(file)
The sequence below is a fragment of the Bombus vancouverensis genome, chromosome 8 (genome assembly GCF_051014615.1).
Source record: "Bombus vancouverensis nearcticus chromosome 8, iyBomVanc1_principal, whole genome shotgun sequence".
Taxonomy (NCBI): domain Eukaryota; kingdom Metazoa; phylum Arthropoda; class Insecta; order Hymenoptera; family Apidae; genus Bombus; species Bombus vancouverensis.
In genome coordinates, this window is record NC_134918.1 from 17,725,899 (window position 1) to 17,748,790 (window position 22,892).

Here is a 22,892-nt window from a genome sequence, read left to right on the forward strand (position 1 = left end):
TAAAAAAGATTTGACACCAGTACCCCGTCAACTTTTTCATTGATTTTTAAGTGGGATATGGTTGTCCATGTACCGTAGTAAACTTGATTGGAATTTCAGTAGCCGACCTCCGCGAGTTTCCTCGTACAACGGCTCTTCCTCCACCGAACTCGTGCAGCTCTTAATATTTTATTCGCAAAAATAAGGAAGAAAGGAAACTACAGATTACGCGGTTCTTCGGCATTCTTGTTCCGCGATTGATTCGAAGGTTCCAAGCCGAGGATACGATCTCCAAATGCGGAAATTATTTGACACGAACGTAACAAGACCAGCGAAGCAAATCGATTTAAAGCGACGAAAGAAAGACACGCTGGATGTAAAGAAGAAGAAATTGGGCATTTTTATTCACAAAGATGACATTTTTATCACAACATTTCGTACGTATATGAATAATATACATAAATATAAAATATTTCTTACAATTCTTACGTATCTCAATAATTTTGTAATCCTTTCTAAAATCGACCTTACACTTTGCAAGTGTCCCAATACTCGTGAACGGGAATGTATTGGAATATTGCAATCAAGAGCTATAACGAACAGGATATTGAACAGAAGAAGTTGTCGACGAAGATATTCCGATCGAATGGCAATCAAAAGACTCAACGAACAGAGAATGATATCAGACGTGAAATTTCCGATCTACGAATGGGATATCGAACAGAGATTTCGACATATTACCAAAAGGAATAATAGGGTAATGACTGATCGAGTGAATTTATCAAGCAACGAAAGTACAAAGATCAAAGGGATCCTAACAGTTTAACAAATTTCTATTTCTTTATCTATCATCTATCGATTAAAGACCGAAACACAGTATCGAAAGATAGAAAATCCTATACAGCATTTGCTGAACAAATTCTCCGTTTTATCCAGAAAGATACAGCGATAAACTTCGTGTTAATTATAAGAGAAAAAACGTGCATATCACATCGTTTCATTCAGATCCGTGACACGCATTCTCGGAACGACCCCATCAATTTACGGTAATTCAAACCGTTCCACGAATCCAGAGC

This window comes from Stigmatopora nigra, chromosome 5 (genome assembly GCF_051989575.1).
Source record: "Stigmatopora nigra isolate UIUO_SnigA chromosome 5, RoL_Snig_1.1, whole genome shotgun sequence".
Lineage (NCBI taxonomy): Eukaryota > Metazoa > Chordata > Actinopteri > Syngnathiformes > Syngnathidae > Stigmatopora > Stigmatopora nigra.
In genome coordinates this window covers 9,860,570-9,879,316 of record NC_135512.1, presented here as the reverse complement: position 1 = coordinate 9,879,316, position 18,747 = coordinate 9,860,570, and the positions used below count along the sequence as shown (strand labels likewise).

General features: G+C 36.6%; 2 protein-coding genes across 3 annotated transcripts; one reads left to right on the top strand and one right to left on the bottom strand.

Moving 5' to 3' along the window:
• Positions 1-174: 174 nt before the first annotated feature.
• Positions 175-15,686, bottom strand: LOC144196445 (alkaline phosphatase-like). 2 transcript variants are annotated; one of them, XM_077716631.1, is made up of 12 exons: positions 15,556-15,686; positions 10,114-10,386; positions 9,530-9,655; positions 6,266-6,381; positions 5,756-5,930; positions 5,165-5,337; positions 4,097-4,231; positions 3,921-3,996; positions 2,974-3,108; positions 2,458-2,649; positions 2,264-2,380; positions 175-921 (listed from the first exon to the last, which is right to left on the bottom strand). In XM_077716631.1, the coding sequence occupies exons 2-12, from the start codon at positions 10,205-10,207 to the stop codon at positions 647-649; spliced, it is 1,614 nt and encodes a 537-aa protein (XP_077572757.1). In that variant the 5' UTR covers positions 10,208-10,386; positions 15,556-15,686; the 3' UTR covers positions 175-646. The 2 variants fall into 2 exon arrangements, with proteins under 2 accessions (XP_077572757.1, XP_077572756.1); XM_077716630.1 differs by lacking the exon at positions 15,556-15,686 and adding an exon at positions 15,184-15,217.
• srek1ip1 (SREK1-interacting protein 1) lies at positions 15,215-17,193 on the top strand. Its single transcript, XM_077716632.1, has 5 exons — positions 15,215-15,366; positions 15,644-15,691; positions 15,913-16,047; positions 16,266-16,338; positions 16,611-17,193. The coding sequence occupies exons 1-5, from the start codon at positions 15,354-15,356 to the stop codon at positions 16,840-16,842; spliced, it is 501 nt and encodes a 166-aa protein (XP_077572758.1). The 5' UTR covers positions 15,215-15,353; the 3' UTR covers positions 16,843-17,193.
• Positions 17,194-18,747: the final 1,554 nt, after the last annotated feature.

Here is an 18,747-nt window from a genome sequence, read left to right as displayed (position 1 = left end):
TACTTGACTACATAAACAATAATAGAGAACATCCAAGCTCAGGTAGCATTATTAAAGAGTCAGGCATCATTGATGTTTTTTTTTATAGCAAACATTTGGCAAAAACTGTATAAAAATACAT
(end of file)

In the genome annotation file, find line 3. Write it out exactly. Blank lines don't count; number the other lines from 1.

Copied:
Taxonomy (NCBI): domain Eukaryota; kingdom Metazoa; phylum Arthropoda; class Insecta; order Hymenoptera; family Apidae; genus Bombus; species Bombus vancouverensis.